My mom has always been my biggest cheerleader, and encouraged me to give every endeavor all of my energy and ability. She is also a typical mother, and worries about my safety, particularly when I travel. She was so concerned when I went to Hungary alone last year that she worked herself up into a fuss, almost begging me not to go. I later discovered that she was concerned that I would fall in love with the country so much that I wouldn’t want to return to California. Though I loved Hungary, and would love to visit again, I have zero desire to live there, so my mom has nothing to worry about. It’s funny how my mom will suddenly become anxious when I tell her I have a trip coming up, so I figured the same anxiety would kick in if I took part in a daring activity.

This year, I took two flying trapeze classes, and loved them so much that I plan to take a class each month to satisfy my desire to learn as much as I can about the art of trapeze. I told my mom about the first class I took with some hesitation, because I thought she would scold me for doing something she might perceive as dangerous. We were at lunch, and while we were waiting for our food to arrive, I showed my mom video footage of me up on the trapeze, doing a knee hang, then dismount. I waited for her to berate me, but instead she calmly watched the video and said, “Good for you, I’m impressed.” I asked her if she was okay with the fact that her 49 year old daughter swung from a fly bar (the pole the flyer uses to swing from and do tricks). Her response was, “You’ve always been fearless. I’ve never worried about you being afraid of doing daring things.”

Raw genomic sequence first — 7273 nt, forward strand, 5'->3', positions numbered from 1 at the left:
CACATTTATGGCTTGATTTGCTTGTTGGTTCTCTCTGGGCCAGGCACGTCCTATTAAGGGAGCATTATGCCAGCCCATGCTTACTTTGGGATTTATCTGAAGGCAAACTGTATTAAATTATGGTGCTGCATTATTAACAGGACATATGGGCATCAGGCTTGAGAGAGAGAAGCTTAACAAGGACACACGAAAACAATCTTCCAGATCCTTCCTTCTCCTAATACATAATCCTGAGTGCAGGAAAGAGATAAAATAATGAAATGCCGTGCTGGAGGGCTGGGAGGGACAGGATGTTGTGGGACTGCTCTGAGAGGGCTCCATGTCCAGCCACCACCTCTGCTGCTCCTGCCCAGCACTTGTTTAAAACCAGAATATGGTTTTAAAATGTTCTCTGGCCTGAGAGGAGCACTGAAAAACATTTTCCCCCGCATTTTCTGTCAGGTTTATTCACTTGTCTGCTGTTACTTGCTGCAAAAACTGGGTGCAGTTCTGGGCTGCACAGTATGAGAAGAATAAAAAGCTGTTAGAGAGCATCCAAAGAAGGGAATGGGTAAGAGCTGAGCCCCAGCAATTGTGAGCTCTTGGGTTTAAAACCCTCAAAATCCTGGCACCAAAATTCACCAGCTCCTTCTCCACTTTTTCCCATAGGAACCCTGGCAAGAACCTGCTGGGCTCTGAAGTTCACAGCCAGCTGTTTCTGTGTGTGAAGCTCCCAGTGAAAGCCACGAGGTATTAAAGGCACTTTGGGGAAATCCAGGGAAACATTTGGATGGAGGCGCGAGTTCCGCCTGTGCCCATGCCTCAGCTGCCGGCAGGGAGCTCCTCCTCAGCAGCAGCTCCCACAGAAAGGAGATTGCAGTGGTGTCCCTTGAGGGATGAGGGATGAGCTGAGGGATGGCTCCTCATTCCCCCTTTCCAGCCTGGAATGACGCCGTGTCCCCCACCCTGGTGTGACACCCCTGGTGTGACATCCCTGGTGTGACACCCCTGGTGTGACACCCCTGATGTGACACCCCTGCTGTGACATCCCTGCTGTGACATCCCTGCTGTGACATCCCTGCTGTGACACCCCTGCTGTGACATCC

I was so surprised, because I thought my mom was under the impression that I shied away from daring activities. As we talked more, I realized that my mom admired my willingness to engage in activities which forced me to deal with heights. In addition, my mom revealed her own fear of heights, something I never realized until that moment. She said, “Why do you think I had other people take you on the roller coasters when you were a kid? Why do you think I had someone else take you up on the giant carpet slide?”

My mom had a fear of heights all this time, yet I never knew that until two months ago!

My Flying Trapeze Experience

I took a flying trapeze class in mid-October at TSNY LA, and absolutely loved the experience. It was the salted caramel pretzel of experiences, frightening and exhilarating and challenging and fun all at the same time. Once I was on the trapeze swing and doing tricks, I felt a complete rush of excitement, but every single time I had to stand on that VERY narrow platform, 20 feet up in the air, the adrenaline would surge through me, and I would feel very nervous. Honestly, standing on the platform was the only negative part of the experience for me! The actual tricks I learned were completely awesome, and I had NO fear while doing them. The competitive spirit in me kicked in, as did my gymnastics background, and I put in 100% effort so that I could kick ass up there. I am proud to say that I did not disappoint myself. In my last trick, I completed a successful catch from a knee hang position on the fly bar, with the catcher on the catch trap (the other bar). What a rush!

Though the experience was supposed to be a bucket list item, I enjoyed the experience so much that I am considering taking regular classes. Call me crazy, but I loved the challenge, and since my body remembered all the childhood tumbles and moves from gymnastics, the kid in me was awakened. Another thing I noticed was that my upper lats were more sore after doing trapeze work than when I hit back day at the gym. I truly enjoyed the new physical challenges and hope that my schedule allows me to fit regular classes in.



For those of you who want to know more about the flying trapeze, I have copied and pasted the Wikipedia definition here:

The flying trapeze is a specific form of the trapeze in which a performer jumps from a platform with the trapeze so that gravity makes the trapeze swing. Most flying trapeze acts are performed between 20 and 40 feet above the ground.

The performance was invented in 1859 by a Frenchman named Jules Leotard, who connected a bar to some ventilator cords above the swimming pool in his father’s gymnasium in Toulouse, France.